Three “hot topics” in pediatric dermatology have received
significant attention in the past year. These include: 1) advanced knowledge
regarding optimal skin care practices for infants; 2) the utilization of
probiotics, wet wrap therapy and skin infections in atopic patients; and 3) the
beneficial effects of topical and systemic beta-blocker therapy for infantile
Sheila Fallon Friedlander
Skin care practices in infants
The pediatric and dermatologic communities have not yet reached
consensus on appropriate cleansing practices for infants. A recent review by
Blume-Peytavi and colleagues in a 2012 study in Pediatric Dermatology
provided an extensive analysis of 14 studies of moderate to high levels of
evidence pertaining to skin development and cleansing practices for babies.
Infant skin has thinner layers and smaller cells than adult skin. Barrier
function differs at different sites. Some areas, such as the forehead, upper
leg and abdomen, possess adult transepidermal water loss (TEWL) values as early
as day 2, whereas forearm skin does not reach adult levels even at 1 year of
Neonates have a higher surface pH, which decreases to adult levels by
day 28. Sebum levels initially increase up to day 7 of life, then decline to
low levels by 6 months of age. These findings support the belief that neonatal
skin undergoes maturational changes and differ at different body sites.
Cleansing and care practices should optimally take these differences into
There have been at least six large, well-designed studies that concluded
that bathing routines are not detrimental for infants and are not superior to
sponge bathing. Four studies instituted bathing before the cord fell off, and
based on these studies, it was concluded that bathing at appropriate
temperatures made babies more comfortable and resulted in decreased heat loss.
A bathing routine did not adversely affect the skin barrier.
Six articles addressed the effects of washing agents on neonatal skin
function and found that the use of syndets (pH 5.5) led to a faster
approximation (lower pH) of infant skin to adult acidity. Mild cleansers do not
compromise the acid mantle function of the skin, but use of alkaline soaps
increased surface pH. The use of synthetic detergents daily did not appear to
have negative effects on normal infantile skin.
Regarding bacterial characteristics of infantile skin, it was found that
bacterial colonization occurs in the first 2 to 3 days of life in almost all
infants. The type and numbers of microbial flora do not vary with the use of
conventional soap, detergent bath or plain water. Bacterial and candidal
colonization were not affected by skin care regimens, the use of wash gels or
creams. Bathing immediately after birth did not appear to affect cord healing
based on results of a study that compared washing and immersion bathing.
In summary, these studies confirmed that the structure, function and
composition of infant skin varies from that of adults and continues to undergo
maturational processes throughout the first year of life. Twice weekly bathing,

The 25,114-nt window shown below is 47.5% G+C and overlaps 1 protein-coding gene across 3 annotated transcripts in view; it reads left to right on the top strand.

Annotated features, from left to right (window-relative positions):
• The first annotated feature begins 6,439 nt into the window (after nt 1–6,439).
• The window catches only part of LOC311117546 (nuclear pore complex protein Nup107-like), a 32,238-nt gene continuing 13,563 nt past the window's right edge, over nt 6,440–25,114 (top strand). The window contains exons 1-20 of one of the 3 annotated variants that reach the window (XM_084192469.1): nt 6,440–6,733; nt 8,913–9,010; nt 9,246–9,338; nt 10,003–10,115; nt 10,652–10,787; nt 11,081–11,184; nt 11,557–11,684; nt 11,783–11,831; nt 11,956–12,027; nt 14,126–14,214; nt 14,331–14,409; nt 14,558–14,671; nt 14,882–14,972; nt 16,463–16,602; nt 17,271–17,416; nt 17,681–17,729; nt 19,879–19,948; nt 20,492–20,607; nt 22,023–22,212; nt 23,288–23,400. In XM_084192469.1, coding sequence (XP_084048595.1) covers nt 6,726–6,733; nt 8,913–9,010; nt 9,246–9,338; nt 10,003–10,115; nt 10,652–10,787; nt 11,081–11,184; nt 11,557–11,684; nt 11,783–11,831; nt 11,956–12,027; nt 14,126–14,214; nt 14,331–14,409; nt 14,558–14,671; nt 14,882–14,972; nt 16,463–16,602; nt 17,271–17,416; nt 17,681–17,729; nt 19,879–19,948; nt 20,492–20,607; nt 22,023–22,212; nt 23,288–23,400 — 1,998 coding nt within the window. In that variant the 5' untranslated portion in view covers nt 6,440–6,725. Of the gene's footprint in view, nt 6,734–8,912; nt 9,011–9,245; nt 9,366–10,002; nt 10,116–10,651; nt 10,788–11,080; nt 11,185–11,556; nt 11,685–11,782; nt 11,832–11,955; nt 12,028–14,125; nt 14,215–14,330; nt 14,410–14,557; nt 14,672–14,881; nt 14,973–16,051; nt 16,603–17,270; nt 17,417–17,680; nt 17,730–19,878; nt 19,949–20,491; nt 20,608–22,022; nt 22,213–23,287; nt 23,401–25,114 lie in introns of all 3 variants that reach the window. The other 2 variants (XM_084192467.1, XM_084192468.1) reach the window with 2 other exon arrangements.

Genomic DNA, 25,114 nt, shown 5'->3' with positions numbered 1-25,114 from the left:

initiated after the umbilical cord has fallen off, has no deleterious effects
as measured by TEWL, skin surface pH and sebum production.
Bathing seems superior to washing. There is also evidence that bathing
immediately after birth is safe for full-term infants. Skin surface pH at birth
is higher (6.2 to 7.5), but decreases to adult levels (5.4 to 5.9) in the
subsequent few weeks. Cleansing with mild liquid baby cleansers or syndets is
comparable and may even be superior to the use of plain water alone.
Advances in atopic dermatitis
Probiotics: The latest news regarding atopic dermatitis
prevention is promising regarding the use of probiotics to decrease incidence
in infants. In 2008, Wickens and colleagues in the Journal of Allergy and
Clinical Immunology published the results of a double blind, randomized,
placebo-controlled trial that demonstrated a 48% reduction in eczema in those
children who received HN001 Lactobacillus rhamnosus probiotics in the
first 2 years of life. In contrast, HN019 Bifidobacterium strains showed
no protective effect over placebo. Wickens’ most recent study in
Clinical & Experimental Allergy followed pregnant women who were at
high risk to deliver atopic children. These women received probiotics (HN001 or
HN019) or placebo starting at 35 weeks, and their infants the same for the
first 2 years of life. These children were followed to age 4 years. The
cumulative rates of incident eczema at 4 years were 32.7% for the
Lactobacillus group, 40.3% for the Bifidobacterium group, and
49.3% for the placebo group. The HR for HN001 was 0.57 (95% CI, 0.18-0.83).
This second study showed that the Lactobacillus probiotic
supplementation may have an enduring effect in decreasing the risk for eczema
in supplemented children.
Wet wraps: Children with severe atopic dermatitis can prove a
therapeutic challenge. The use of systemic treatments such as cyclosporine,
azathioprine and methotrexate are sometimes required but avoided when possible
due to their adverse risk profiles. Wet wrap treatment (WWT) has been utilized
as a means to improve topical therapy efficacy and avoid riskier systemic agent
when children fail traditional topical therapy. The treatment entails the
application of a double layer of gauze, tubular bandages or even cotton
pajamas, in which medication is applied to affected skin. A wet layer of
material is then applied to the site, followed by a dry second layer.